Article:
tickets $5 advance, $7 day of
Porch 40 formed in 2012 at Western Carolina University in Cullowhee, NC. They play a style of highly Progressive Funk Rock that has won over an eclectic audience everywhere they perform. Incorporating elements from R&B, Jazz, and Funk with the best of the Rock, Progressive, Indie and Metal, they cross over genres with ease.
From the famous Bele Chere festival in Asheville, to clubs across the southeast including The House of Blues in New Orleans, The Orange Peel in Asheville, and The Fillmore in Charlotte, the band has a growing and wildly dedicated fan base.
They completed the recording of their first album, Spread It Heavy, in 2014 at the historic Reflection Sound Studios in Charlotte, North Carolina, with Mark Williams (Southern Culture On The Skids) engineering, Jamie Hoover of the legendary Spongetones producing, and the renowned Dan Millice mastering. They were the last band to record in that historic studio.
Porch 40 is especially known for their extraordinarily intense live shows and high level of musicianship. They have shared the stage and performed with Galactic, The Doobie Brothers, The Marshall Tucker Band, REO Speedwagon, Leftover Salmon, Lukas Nelson and Promise of the Real, The Suffers, Dirty Dozen Brass Band, and more.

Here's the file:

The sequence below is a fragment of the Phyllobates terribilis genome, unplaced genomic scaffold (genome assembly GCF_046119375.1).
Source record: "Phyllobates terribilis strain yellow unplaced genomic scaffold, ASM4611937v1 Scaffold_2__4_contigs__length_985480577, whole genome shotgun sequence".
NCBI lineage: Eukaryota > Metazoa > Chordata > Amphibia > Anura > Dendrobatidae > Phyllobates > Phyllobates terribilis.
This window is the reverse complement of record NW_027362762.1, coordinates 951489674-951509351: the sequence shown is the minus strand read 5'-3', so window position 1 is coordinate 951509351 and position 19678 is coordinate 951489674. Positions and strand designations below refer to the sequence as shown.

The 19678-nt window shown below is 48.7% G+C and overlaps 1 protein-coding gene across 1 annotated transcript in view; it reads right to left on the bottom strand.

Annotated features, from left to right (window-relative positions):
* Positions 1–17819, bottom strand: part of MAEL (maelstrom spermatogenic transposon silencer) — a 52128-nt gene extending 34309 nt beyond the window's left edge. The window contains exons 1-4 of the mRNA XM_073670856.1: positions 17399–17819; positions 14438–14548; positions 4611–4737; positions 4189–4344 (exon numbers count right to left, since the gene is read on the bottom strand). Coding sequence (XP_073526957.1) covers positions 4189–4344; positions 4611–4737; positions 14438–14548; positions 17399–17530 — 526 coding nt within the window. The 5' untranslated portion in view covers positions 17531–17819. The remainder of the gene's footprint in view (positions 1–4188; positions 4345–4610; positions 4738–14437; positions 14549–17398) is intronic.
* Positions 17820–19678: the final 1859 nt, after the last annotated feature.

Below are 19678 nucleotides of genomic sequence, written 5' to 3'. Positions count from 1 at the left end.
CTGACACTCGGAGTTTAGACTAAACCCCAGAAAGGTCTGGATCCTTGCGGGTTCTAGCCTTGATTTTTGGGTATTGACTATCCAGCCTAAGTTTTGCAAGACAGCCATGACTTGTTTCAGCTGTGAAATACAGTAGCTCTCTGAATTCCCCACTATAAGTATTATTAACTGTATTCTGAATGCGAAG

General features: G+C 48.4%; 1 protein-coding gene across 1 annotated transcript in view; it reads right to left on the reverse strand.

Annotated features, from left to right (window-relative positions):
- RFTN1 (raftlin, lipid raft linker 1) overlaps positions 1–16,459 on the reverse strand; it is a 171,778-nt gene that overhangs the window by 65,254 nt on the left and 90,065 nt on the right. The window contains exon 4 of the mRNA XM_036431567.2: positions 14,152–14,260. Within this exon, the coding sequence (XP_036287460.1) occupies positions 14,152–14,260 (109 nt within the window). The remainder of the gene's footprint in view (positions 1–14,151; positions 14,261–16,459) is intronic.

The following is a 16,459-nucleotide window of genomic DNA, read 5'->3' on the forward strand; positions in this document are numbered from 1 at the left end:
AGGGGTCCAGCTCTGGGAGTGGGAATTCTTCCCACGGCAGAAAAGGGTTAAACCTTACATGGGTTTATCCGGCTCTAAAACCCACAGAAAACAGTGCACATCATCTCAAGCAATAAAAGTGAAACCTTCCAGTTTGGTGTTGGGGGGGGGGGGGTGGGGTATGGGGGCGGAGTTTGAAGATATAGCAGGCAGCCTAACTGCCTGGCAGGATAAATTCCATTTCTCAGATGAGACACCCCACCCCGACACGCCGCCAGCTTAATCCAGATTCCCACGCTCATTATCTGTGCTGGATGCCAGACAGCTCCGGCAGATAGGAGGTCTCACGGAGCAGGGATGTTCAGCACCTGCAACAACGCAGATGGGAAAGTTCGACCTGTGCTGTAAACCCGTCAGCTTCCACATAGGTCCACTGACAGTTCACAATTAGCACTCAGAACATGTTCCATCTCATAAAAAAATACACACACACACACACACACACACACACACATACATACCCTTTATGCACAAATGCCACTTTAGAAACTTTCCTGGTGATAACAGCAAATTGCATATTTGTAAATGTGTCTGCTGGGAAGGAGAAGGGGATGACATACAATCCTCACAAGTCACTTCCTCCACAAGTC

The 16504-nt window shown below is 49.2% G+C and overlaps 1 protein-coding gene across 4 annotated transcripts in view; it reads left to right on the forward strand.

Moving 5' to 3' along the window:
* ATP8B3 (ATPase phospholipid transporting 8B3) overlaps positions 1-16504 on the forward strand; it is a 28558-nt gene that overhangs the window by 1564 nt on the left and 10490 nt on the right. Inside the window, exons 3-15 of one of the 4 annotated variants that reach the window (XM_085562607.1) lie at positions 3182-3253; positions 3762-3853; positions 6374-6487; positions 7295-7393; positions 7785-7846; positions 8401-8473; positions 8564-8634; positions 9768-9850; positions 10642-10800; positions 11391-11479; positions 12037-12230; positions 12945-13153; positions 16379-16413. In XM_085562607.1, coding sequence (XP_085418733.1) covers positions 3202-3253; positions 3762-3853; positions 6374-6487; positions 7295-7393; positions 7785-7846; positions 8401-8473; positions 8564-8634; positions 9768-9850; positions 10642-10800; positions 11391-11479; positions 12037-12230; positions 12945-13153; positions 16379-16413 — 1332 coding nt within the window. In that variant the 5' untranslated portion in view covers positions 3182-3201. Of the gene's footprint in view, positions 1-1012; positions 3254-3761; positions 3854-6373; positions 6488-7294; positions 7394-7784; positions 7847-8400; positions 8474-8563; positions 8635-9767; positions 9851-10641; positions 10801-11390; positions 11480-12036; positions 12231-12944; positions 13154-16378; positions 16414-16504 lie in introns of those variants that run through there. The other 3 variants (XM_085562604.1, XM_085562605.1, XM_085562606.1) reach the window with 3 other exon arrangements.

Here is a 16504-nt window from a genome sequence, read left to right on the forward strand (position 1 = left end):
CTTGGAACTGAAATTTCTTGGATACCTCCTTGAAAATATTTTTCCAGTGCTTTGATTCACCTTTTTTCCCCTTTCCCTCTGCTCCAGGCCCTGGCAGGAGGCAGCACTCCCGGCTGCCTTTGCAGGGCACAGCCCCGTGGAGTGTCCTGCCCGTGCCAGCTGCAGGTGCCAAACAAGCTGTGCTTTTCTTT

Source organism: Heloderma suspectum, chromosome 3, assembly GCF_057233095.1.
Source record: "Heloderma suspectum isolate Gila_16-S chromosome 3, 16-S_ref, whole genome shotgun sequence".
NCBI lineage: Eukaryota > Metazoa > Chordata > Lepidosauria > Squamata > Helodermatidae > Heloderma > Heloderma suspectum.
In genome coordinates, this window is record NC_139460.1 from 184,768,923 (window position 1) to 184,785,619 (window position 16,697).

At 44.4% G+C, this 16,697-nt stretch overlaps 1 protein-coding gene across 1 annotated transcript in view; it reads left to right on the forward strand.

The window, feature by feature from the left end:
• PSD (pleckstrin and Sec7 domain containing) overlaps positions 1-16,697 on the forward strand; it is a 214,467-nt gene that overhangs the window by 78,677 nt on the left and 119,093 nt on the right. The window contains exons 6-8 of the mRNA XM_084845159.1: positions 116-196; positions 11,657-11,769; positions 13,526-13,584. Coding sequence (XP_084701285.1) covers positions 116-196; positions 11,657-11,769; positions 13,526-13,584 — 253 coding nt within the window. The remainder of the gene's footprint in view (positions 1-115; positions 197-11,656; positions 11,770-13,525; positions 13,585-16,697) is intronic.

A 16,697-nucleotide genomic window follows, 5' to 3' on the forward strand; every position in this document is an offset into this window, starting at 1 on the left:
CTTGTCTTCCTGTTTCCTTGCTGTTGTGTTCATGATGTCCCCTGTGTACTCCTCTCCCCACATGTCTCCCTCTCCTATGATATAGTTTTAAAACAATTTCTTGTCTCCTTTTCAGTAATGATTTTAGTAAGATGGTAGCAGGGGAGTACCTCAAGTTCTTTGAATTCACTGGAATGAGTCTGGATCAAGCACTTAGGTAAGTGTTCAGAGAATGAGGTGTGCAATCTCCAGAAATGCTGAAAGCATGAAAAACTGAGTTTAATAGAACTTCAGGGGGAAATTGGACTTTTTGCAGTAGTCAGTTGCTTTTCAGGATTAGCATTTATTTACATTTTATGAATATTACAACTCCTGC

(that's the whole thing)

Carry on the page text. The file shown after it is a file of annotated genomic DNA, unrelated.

Among the best and most original bands to come out of North Carolina, their insanely tight, engaging and energetic performances make them favorites wherever they go.
The Company Stores are a folk fusion band from Charleston, WV, that smoothly blends elements of many genres of southern music. They pull inspiration from styles such as Delta blues, Appalachian folk, gospel, jazz, and other Americana music, then layer in their own modern styles and rhythms. Vocalist Casey Litz’s sultry and soulful voice captivates the audience, while the band lays down bluesy grooves between dynamic builds. https://www.youtube.com/watch?v=BDslkLgGCVE
The Company Stores name is a throwback to the old coal mines of West Virginia. It refers to system set up by coal companies during the late 19th and early 20th centuries, where they paid the miners in “script” or “coal money” that was only good at the “company store”. This form of indentured servitude kept miners and their families in bondage to the coal companies, and was a classic case of the rich and powerful exploiting the poor. This name not only shows the bands heritage, but also the gritty feel of their music and the meaning behind many of their songs about the struggles of the common man. https://www.youtube.com/watch?v=wV8yL2wvn2M
The Pinkerton Raid: “The definition of beauty.” — Paste
“Stunning elements of current indie-rock.” — No Depression